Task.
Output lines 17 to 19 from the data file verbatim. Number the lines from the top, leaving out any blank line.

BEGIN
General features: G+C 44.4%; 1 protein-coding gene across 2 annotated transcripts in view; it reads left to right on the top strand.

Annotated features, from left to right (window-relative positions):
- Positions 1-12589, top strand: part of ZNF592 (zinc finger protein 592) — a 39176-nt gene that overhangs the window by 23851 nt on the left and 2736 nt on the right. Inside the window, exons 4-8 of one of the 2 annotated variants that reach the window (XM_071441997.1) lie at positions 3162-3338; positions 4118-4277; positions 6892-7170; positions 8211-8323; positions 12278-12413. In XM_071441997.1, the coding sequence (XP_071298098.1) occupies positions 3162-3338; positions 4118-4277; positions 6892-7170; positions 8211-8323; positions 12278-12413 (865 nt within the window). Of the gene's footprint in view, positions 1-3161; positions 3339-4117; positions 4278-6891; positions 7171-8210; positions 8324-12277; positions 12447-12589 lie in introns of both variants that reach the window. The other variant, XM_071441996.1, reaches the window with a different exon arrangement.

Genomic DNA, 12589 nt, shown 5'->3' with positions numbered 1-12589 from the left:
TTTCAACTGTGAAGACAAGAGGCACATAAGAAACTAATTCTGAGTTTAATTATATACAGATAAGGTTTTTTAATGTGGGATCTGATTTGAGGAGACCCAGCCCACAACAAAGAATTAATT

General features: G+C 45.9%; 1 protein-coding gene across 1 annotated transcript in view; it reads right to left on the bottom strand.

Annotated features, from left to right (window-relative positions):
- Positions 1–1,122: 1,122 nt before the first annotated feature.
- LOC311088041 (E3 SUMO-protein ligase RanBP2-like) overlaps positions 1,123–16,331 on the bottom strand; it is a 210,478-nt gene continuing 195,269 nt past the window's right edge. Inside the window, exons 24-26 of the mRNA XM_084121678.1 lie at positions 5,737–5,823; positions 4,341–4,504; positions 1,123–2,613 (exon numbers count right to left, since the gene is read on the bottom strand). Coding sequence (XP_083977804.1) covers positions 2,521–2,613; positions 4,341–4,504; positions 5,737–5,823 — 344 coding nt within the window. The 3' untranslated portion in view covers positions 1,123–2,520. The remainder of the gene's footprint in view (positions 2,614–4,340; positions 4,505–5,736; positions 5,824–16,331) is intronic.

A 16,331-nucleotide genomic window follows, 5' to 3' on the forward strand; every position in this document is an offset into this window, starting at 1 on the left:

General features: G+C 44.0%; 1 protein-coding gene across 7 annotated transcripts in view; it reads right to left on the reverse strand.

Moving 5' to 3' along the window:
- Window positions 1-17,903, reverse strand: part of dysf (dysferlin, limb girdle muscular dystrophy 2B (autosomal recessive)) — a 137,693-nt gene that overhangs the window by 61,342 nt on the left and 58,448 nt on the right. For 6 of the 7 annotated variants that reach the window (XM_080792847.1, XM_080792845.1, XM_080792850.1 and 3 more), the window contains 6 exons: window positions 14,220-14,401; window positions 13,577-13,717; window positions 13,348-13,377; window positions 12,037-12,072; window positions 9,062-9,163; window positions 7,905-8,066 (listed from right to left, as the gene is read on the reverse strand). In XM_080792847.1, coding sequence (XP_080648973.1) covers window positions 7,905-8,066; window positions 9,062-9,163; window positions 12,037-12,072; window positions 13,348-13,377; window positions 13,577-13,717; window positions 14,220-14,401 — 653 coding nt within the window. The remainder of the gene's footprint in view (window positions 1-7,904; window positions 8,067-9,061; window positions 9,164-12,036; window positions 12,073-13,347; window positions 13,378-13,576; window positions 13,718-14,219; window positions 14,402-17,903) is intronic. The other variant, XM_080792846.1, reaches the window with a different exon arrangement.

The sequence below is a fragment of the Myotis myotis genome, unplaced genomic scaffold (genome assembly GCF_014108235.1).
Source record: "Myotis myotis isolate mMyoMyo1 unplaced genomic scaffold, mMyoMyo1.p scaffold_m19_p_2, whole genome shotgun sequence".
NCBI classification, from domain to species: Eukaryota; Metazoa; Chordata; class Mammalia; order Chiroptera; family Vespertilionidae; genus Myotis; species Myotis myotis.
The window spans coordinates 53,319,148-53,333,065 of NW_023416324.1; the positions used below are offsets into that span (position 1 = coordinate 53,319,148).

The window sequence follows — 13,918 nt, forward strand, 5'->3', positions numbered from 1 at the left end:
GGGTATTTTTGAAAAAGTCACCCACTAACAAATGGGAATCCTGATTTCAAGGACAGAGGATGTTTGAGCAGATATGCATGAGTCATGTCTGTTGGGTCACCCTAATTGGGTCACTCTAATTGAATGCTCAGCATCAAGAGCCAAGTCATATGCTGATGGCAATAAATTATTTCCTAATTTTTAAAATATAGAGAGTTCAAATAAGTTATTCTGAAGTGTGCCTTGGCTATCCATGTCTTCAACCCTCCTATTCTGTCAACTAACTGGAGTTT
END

The window spans coordinates 53,319,148-53,333,065 of NW_023416324.1; the positions used below are offsets into that span (position 1 = coordinate 53,319,148).

The window sequence follows — 13,918 nt, forward strand, 5'->3', positions numbered from 1 at the left end:
GGGTATTTTTGAAAAAGTCACCCACTAACAAATGGGAATCCTGATTTCAAGGACAGAGGATGTTTGAGCAGATATGCATGAGTCATGTCTGTTGGGTCACCCTAATTGGGTCACTCTAATTGAATGCTCAGCATCAAGAGCCAAGTCATATGCTGATGGCAATAAATTATTTCCTAATTTTTAAAATATAGAGAGTTCAAATAAGTTATTCTGAAGTGTGCCTTGGCTATCCATGTCTTCAACCCTCCTATTCTGTCAACTAACTGGAGTTT